The reconciliation option

Jacob Hacker dangles an intriguing legislative prospect in his New York Times op-ed promoting a public option as a cure to Obamacare’s woes.  Specifically, he suggests that Democrats could enact a public option with a bare-majority vote in Congress through the budgetary procedure of reconciliation:

This year, Senate Republicans, providing another lesson, passed legislation that repealed the Affordable Care Act through the budget process, which isn’t subject to a filibuster. (President Obama vetoed it.) If that’s possible under the budget rules, creating a public option should be, too — especially since it could reduce the deficit by tens of billions of dollars a year.

Reconciliation is a tool that allows for expedited consideration of budgetary legislation.  Importantly, it allows legislation to overcome the Senate filibuster and pass with simple majorities in each chamber of Congress.  The filibuster, of course, is the veto power invoked by 41 minority party senators to obstruct the legislative will of the majority.  It’s not part of the Constitution, and as wielded by Senate Republicans, the filibuster has created an unnecessary de facto super-majority requirement for virtually all congressional action.  Reconciliation is a safety valve to let lawmaking go forward in the face of obstructionist filibustering.

What can and cannot be achieved through the reconciliation process depends heavily on precedent and the whims of the Senate parliamentarian.  Most famously, Obamacare was originally heaved over the finish line through reconciliation after the Democrats abruptly and unexpectedly lost their Senate super-majority in 2010.  The main requirement for reconciliation is that it must be budgetary neutral, and may not add to the federal deficit.

During the past year, Paul Ryan and House Republicans have been steadily expanding the bounds of reconciliation.  Congressional Republicans have passed bills repealing Obamacare, including its insurance subsidies, Medicaid expansion, and individual and employer mandates.  They even used reconciliation to de-fund Planned Parenthood.

None of these bills made it past President Obama’s veto.  But they did pass muster as appropriate uses of reconciliation with the Senate parliamentarian.  This helped Ryan create precedent for 2017, when he hoped to have a Republican president to sign off on his bills instead of vetoing them.  Indeed, in early October, Ryan was openly talking about his plans to pass much of his agenda through budget reconciliation next year.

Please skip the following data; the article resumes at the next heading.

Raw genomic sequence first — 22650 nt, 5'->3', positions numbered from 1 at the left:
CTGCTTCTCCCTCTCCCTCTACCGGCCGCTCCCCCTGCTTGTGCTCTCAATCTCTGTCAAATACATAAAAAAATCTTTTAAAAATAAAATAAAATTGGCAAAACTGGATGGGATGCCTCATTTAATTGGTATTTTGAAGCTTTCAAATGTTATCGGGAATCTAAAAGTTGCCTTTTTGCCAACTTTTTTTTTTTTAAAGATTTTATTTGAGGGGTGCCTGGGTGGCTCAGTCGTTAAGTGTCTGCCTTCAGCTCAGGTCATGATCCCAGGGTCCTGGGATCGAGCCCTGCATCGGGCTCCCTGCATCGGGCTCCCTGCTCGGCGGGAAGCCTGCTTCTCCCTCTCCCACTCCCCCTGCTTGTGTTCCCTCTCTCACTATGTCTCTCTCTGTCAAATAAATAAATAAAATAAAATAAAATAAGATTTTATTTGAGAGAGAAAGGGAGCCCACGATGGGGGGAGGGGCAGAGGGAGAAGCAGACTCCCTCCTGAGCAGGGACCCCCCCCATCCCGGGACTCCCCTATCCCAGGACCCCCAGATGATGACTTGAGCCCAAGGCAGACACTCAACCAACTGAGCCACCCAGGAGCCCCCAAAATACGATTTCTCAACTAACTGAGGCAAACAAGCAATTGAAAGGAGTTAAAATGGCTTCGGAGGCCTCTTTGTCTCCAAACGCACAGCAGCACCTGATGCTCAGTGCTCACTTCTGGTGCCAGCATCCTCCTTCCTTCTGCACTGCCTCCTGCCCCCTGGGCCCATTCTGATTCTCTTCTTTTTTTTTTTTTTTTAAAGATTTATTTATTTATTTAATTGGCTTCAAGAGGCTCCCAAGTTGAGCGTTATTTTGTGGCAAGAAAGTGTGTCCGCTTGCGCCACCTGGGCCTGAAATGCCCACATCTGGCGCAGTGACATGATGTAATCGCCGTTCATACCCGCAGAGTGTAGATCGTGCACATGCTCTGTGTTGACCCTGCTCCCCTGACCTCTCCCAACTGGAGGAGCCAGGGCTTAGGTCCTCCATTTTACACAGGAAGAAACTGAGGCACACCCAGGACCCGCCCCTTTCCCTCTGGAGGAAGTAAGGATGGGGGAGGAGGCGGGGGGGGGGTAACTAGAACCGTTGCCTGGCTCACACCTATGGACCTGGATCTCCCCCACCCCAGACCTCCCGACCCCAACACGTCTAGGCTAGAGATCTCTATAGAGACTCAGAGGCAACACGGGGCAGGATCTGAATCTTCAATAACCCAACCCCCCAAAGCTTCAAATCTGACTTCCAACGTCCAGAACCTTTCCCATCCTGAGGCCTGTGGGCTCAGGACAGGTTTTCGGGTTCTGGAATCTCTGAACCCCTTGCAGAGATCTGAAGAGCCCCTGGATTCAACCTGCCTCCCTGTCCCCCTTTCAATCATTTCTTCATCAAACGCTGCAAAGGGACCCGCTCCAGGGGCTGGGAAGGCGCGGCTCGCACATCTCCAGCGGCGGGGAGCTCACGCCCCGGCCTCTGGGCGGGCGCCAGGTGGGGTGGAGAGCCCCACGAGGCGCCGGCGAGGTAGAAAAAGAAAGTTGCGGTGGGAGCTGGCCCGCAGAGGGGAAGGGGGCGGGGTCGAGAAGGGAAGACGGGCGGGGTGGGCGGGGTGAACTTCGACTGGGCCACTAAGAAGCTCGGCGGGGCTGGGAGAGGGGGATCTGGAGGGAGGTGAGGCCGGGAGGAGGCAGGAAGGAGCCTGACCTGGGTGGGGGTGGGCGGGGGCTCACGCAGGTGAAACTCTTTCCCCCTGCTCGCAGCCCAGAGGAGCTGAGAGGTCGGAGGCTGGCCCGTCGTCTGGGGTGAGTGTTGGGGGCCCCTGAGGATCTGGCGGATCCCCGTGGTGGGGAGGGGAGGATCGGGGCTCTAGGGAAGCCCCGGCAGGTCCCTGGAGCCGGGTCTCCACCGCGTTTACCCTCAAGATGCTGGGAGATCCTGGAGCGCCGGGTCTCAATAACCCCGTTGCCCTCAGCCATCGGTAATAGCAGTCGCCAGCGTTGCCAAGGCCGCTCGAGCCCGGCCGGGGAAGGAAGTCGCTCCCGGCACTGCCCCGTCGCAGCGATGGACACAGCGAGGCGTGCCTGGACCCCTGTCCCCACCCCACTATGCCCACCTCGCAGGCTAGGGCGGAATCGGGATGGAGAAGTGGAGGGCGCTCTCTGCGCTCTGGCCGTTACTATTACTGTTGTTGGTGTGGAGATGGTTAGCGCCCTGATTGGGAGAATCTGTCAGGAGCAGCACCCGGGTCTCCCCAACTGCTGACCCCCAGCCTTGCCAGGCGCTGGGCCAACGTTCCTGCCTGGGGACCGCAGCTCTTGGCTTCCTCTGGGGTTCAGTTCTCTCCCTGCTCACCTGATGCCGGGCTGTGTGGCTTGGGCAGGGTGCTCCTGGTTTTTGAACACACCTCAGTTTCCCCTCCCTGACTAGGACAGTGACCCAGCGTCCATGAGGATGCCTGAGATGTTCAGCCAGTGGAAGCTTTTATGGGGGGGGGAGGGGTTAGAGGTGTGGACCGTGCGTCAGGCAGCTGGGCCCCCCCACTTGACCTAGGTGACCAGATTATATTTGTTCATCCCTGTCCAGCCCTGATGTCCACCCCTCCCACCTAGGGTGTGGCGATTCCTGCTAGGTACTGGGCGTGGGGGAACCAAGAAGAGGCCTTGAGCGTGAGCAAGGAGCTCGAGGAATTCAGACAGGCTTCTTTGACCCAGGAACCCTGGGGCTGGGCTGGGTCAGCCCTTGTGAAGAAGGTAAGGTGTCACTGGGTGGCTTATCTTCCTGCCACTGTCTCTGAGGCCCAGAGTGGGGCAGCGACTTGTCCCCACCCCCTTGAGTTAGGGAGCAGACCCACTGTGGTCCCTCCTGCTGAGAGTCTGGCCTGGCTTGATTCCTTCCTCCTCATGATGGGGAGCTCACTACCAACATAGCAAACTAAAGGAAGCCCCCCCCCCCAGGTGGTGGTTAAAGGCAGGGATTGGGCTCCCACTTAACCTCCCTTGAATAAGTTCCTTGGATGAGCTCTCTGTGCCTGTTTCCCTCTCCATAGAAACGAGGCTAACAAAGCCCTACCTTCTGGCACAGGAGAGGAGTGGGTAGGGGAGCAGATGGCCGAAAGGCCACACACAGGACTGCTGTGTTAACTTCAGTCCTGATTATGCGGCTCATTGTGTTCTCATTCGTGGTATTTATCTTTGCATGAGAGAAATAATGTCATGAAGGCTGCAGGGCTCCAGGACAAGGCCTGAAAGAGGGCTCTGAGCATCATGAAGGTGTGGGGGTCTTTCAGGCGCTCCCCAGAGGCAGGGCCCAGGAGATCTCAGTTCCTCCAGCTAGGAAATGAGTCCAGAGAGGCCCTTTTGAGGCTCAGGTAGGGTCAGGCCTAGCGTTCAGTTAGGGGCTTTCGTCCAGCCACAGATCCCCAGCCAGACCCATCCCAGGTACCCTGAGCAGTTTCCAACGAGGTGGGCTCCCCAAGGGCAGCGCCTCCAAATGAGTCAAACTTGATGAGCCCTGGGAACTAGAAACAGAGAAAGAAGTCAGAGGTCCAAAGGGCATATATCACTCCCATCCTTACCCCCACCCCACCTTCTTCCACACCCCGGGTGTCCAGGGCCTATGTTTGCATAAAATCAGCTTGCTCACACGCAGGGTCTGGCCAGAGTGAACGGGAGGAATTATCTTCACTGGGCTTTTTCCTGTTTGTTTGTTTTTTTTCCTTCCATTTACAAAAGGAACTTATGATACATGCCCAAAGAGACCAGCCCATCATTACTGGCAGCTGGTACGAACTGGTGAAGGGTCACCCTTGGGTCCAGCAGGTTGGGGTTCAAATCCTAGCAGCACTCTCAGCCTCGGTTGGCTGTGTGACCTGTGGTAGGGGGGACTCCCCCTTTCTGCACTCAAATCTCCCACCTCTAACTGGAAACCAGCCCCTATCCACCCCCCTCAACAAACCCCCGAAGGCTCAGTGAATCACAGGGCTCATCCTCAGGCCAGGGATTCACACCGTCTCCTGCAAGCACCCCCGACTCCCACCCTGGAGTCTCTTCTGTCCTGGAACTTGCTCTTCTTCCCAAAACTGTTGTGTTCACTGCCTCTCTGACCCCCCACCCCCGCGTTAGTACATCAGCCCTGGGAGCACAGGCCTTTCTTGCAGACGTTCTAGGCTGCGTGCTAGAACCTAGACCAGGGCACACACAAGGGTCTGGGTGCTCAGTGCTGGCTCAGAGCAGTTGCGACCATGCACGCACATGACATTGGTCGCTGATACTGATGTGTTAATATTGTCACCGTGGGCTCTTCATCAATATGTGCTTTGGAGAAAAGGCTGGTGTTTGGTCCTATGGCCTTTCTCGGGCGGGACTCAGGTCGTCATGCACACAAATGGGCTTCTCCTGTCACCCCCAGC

But the last month has turned the tables on Ryan’s reconciliation plan.  After a catastrophic month for Donald Trump, the presidency is Hillary Clinton’s to lose, Democrats have a good chance to retake the Senate, and may even have the House within reach if the agony of Trump sufficiently depresses Republican turnout in November.  Ryan’s hopes to push his “Better Way” agenda through reconciliation have been dashed, and now it’s the Democrats who are looking for creative ways to enact their legislative priorities.

So could a public option really be passed through reconciliation?  There’s good reason to think so.  According to the Center on Budget and Policy Priorities, a good deal of major legislation has relied on reconciliation, including welfare reform in 1996, and the 2001 and 2003 Bush tax cuts (which actually increased the deficit and debt).

Most relevant, Congress has used reconciliation to create major health insurance programs before.  In 1985, it used reconciliation to extend health coverage to workers who have lost their jobs (so-called “COBRA” insurance).  In 1997, it used reconciliation to create the Children’s Health Insurance Program, extending coverage to millions of low income children.  And also in 1997, it used reconciliation to create Medicare Advantage.

Not to mention that Obamacare itself (and repeated efforts to repeal it) relied on reconciliation.  If the original law fit the standards of reconciliation, then so too should  most efforts to tweak and improve it.  If balanced with new revenue sources, then Democrats could conceivably enhance insurance subsidies, lower the Medicare eligibility age, expand Medicaid, and enact a whole host of other health reforms all through reconciliation without regard for the hurdles posed by congressional Republicans.

If Democrats eke out only the slimmest majorities in Congress, it doesn’t have to be a recipe for gridlock and legislation stymied by Republicans relegated to minority status.  Much of the Democrats’ health reform 2.0 agenda could be passed through reconciliation.  For that, no small degree of thanks is owed to the precedent created by Paul Ryan and his fellow repealniks in the GOP congressional caucus.


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